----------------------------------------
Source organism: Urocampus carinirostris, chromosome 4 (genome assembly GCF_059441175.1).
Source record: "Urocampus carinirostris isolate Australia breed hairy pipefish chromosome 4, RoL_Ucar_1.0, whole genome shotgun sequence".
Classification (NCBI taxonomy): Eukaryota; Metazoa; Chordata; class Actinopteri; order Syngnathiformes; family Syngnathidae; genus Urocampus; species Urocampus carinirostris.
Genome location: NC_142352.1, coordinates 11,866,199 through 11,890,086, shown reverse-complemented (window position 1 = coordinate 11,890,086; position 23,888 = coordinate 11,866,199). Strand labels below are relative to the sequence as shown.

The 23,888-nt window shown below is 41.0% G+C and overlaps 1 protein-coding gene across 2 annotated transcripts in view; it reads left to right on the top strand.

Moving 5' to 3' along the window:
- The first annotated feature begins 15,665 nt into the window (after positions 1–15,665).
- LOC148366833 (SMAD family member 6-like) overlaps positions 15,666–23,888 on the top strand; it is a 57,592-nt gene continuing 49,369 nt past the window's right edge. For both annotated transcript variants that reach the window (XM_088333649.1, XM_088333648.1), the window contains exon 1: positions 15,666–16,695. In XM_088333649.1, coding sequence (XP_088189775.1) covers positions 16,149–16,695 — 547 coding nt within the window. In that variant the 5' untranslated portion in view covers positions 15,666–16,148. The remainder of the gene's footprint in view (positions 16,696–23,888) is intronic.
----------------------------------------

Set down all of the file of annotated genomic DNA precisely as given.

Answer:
Source organism: Urocampus carinirostris, chromosome 4 (genome assembly GCF_059441175.1).
Source record: "Urocampus carinirostris isolate Australia breed hairy pipefish chromosome 4, RoL_Ucar_1.0, whole genome shotgun sequence".
Classification (NCBI taxonomy): Eukaryota; Metazoa; Chordata; class Actinopteri; order Syngnathiformes; family Syngnathidae; genus Urocampus; species Urocampus carinirostris.
Genome location: NC_142352.1, coordinates 11,866,199 through 11,890,086, shown reverse-complemented (window position 1 = coordinate 11,890,086; position 23,888 = coordinate 11,866,199). Strand labels below are relative to the sequence as shown.

The 23,888-nt window shown below is 41.0% G+C and overlaps 1 protein-coding gene across 2 annotated transcripts in view; it reads left to right on the top strand.

Moving 5' to 3' along the window:
- The first annotated feature begins 15,665 nt into the window (after positions 1–15,665).
- LOC148366833 (SMAD family member 6-like) overlaps positions 15,666–23,888 on the top strand; it is a 57,592-nt gene continuing 49,369 nt past the window's right edge. For both annotated transcript variants that reach the window (XM_088333649.1, XM_088333648.1), the window contains exon 1: positions 15,666–16,695. In XM_088333649.1, coding sequence (XP_088189775.1) covers positions 16,149–16,695 — 547 coding nt within the window. In that variant the 5' untranslated portion in view covers positions 15,666–16,148. The remainder of the gene's footprint in view (positions 16,696–23,888) is intronic.